Alan Bedford • Link
English organist and composer. Second son of Orlando Gibbons, he sang as a boy in the Chapel Royal under Giles; probably also studied with his father, after whose death in 1625 he went to live with an uncle in Exeter. Succeeded Thomas Holmes as organist at Winchester Cathedral in 1638; the Civil War, and subsequent suppression of church music, terminated this post in 1642. He lived and taught in London, 1651-60; collaborated with Locke on the masque Cupid and Death in 1653 and was heard on the organ at Oxford in 1654. He became organist at the Chapel Royal and to King Charles II upon the Restoration in 1660, later also serving at Westminster Abbey until his death. A bribery scandal involving construction of an organ did not diminish his stature with the king, who nominated him for an Oxford doctorate in 1663. Known in his time primarily as a performer. His compositions include sacred works along with consort and keyboard music. Blow was among his pupils.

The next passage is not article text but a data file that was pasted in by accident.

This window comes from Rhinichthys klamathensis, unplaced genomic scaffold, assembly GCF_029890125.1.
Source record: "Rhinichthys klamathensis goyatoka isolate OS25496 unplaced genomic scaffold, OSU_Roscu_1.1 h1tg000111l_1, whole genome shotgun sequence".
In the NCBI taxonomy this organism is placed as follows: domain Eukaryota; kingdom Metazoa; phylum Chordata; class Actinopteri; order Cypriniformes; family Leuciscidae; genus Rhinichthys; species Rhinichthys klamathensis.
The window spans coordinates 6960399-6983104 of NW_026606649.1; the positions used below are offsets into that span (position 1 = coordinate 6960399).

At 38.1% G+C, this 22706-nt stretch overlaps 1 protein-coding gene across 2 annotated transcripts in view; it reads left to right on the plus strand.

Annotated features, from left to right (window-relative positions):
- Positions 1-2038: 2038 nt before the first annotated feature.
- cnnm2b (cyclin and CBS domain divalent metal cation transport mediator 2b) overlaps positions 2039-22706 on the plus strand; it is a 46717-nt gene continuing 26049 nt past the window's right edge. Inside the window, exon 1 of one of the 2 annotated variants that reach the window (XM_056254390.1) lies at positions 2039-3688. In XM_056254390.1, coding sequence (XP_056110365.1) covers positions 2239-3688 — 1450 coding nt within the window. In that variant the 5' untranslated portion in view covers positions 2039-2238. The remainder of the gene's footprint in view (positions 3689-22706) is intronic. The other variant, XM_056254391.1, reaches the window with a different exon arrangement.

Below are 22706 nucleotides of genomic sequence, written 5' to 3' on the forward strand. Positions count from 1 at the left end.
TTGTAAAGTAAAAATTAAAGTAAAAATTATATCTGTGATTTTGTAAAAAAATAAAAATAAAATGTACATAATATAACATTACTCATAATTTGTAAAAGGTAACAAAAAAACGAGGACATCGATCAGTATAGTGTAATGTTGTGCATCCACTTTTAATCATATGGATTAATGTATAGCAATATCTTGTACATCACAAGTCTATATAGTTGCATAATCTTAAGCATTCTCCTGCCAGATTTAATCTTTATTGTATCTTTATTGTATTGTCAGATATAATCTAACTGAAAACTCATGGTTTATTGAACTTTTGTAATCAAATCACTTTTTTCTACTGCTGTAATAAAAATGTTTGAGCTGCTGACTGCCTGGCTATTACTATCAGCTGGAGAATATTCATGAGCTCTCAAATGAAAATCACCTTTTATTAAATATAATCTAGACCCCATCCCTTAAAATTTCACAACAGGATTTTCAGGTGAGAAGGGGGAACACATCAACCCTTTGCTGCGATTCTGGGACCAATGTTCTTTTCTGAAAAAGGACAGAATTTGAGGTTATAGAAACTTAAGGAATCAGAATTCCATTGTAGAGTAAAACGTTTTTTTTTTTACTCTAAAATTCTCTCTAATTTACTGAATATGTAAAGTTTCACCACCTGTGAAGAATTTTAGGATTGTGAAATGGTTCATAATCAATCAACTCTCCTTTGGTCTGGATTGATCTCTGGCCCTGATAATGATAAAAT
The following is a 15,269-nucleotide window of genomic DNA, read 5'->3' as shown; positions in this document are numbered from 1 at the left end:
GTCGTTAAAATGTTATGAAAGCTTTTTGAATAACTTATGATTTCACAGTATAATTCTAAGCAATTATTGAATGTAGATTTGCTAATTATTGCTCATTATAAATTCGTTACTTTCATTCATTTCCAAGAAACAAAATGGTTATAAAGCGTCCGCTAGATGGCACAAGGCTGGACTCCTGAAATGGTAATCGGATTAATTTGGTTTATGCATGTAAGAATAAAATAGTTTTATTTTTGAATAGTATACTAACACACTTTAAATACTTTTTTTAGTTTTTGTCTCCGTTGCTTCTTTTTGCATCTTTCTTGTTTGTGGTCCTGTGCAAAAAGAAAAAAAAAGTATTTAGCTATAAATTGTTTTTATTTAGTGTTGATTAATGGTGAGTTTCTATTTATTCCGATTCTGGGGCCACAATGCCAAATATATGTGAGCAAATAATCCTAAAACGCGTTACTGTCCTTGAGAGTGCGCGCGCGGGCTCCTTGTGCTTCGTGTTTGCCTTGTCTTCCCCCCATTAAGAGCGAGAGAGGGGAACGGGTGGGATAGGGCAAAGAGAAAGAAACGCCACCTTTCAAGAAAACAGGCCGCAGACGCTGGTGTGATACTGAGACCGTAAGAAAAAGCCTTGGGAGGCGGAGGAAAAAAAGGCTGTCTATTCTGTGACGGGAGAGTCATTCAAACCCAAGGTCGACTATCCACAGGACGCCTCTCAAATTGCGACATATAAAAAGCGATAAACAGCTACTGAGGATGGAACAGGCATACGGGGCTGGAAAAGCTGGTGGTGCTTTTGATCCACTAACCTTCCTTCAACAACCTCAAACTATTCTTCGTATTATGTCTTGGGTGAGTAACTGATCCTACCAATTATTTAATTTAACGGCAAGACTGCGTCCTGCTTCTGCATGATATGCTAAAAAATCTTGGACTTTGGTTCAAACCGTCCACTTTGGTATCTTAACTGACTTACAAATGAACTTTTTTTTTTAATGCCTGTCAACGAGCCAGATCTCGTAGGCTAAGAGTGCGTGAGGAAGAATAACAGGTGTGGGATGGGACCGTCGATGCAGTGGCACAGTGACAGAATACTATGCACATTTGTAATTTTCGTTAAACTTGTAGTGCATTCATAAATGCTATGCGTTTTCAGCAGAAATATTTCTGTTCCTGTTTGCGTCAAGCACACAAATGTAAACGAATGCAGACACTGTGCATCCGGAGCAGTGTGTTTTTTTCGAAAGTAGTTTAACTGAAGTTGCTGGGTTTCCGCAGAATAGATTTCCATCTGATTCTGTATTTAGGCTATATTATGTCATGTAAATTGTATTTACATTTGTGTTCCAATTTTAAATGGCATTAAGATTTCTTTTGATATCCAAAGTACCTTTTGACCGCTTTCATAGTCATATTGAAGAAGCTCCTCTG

Alexander More • Link
A small, rather pedantic point. The Interregnum was the period between the overthrow of James II in 1689 and the accession of William of Orange. Between the execution of Charles I and the Restoration, the country was ruled, although not by a monarch. That period was therefore not an interregnum. It is still generally known by Cromwell's term: The Commonwealth.
Christopher Gibbons, Mus. Doct. Oxon. (1664), second son of the more celebrated Dr. Orlando Gibbons (who died in 1625). Born 1615. He was appointed organist to Westminster Abbey, 1660, and composed several anthems. He died October 20th, 1676, and is buried in the cloisters of the Abbey.
GIBBONS, CHRISTOPHER (1615-1676), organist; elder son of Orlando Gibbons; educated in Exeter choir; organist of Winchester Cathedral, 1638-61; at Restoration appointed to Chapel Royal, to Westminster Abbey, and court organist; Mus. Doc. Oxford, 1663; contributed to 'Cantica Sacra,' 1674; collaborated with Lock in music to Shirley's 'Cupid and Death,' 1663.
---Dictionary of National Biography: Index and Epitome. S. Lee, 1906.
Chart showing the number of references in each month of the diary’s entries.